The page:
Community Feature: Tuktoyaktuk
As many people have now virtually reached or passed Tuk, this week we are featuring the last community along the Big River route: Tuktoyaktuk!
Tuktoyaktuk (Tuk-tu-yaaq-tuuq) or “Tuk” is located on the shore of the Beaufort Sea. The area is the traditional territory of the whale-hunting Kittegaryumiut Inuit. First settled in the 1930s as Port Brabant by the Hudson’s Bay Company, in 1950 its name changed to Tuktoyaktuk, an Anglicized version of the Inuvialktun word for “place resembling a caribou.” The community was the site of one of the DEW (distant early warning) radar stations during the Cold War. In the 1980s, Tuk was central to oil and gas activities in the Beaufort Sea.
Roughly 965 people live in the Inuvialuit Hamlet and up until recently the community was only accessible by air in the summer and ice road in the winter. In November 2017, the Inuvik-Tuktoyatkuk 137km-long, two-lane gravel highway opened and became the first all-weather road to Canada’s Arctic Coast.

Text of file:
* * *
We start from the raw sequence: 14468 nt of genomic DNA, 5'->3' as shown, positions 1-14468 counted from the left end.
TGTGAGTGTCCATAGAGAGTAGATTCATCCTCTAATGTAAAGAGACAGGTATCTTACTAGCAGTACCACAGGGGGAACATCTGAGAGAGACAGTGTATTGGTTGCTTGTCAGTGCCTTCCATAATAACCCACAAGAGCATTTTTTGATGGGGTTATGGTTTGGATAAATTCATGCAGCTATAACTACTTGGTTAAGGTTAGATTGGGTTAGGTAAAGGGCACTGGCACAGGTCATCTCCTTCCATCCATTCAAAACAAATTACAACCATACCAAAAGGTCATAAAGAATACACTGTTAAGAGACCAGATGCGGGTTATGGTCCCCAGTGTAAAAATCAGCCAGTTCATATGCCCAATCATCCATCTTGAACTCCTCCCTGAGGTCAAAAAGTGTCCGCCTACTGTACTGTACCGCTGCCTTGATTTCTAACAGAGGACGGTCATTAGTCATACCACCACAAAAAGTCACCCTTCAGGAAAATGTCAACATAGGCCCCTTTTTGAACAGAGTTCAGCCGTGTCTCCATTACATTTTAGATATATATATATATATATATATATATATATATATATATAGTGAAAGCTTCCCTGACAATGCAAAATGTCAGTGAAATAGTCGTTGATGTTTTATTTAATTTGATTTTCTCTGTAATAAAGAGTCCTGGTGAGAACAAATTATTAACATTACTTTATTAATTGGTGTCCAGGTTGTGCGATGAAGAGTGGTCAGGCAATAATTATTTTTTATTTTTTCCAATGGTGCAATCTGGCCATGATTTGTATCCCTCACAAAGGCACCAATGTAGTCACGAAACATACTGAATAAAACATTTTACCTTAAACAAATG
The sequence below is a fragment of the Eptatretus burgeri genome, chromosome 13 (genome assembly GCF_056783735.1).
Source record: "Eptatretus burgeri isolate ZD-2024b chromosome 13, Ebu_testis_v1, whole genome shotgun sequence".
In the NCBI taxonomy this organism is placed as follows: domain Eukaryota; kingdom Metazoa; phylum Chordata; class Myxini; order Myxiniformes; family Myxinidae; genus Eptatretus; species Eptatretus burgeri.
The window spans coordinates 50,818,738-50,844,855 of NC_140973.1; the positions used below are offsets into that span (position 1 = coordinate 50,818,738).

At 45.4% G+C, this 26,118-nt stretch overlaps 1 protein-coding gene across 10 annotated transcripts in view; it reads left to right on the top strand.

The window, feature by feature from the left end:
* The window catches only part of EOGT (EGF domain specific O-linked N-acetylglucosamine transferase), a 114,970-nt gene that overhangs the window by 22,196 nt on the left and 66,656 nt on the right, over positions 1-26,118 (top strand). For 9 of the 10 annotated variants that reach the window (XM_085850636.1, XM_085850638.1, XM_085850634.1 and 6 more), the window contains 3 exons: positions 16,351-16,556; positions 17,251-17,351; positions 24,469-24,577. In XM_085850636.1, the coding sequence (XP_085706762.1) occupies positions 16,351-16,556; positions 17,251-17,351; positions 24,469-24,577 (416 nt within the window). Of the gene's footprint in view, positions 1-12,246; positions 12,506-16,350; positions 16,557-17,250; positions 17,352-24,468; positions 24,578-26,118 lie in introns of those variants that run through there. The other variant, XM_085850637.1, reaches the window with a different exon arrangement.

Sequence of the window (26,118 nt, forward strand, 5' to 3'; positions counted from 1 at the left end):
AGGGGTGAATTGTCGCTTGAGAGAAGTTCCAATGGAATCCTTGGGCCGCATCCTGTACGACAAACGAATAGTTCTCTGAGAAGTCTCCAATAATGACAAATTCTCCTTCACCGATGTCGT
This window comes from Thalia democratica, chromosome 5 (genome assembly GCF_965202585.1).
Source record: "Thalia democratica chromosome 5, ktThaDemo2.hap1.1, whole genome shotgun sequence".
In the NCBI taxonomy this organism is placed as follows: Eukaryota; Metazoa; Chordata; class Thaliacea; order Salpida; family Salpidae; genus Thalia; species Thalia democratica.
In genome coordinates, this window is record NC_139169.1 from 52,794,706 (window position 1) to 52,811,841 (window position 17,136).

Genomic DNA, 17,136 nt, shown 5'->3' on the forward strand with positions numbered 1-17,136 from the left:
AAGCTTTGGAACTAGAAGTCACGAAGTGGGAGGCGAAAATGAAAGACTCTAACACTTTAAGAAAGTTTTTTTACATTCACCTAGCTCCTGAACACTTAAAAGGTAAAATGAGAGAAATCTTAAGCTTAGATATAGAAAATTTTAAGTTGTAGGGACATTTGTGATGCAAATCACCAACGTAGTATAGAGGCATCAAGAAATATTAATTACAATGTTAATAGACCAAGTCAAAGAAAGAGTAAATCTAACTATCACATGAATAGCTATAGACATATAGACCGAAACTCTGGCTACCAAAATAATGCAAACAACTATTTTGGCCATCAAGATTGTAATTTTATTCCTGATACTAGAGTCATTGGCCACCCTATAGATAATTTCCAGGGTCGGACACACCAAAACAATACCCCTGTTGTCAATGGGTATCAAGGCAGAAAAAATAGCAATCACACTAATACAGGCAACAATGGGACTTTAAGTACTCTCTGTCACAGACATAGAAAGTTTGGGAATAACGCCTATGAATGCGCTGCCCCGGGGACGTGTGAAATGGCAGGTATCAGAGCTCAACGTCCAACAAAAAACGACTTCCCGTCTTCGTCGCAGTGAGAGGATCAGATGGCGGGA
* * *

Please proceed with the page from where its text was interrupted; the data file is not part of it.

If walking or driving to Tuk, one of the most prominent features you’ll notice as you approach the community, besides the breathtaking tundra landscape, are pingos! They look like small, volcano-like hills sticking up from the tundra. Pingos are formed when water freezes into ice and
For the most northerly community on mainland Canada, Tuk has seen some interesting visitors over the years including: Queen Elizabeth II; Canadian Prime Ministers; rock bands like Metallica, Hole, Moist, Cake, and Veruca Salt; and reality TV personalities Jesse James and Ice Road Truckers.
Tuk has five Walk to Tuk teams this year: Tuk Treckers, Tuk Hikers, Tuk Trekkers, Tuk Psuktunga, and Tuk Kids.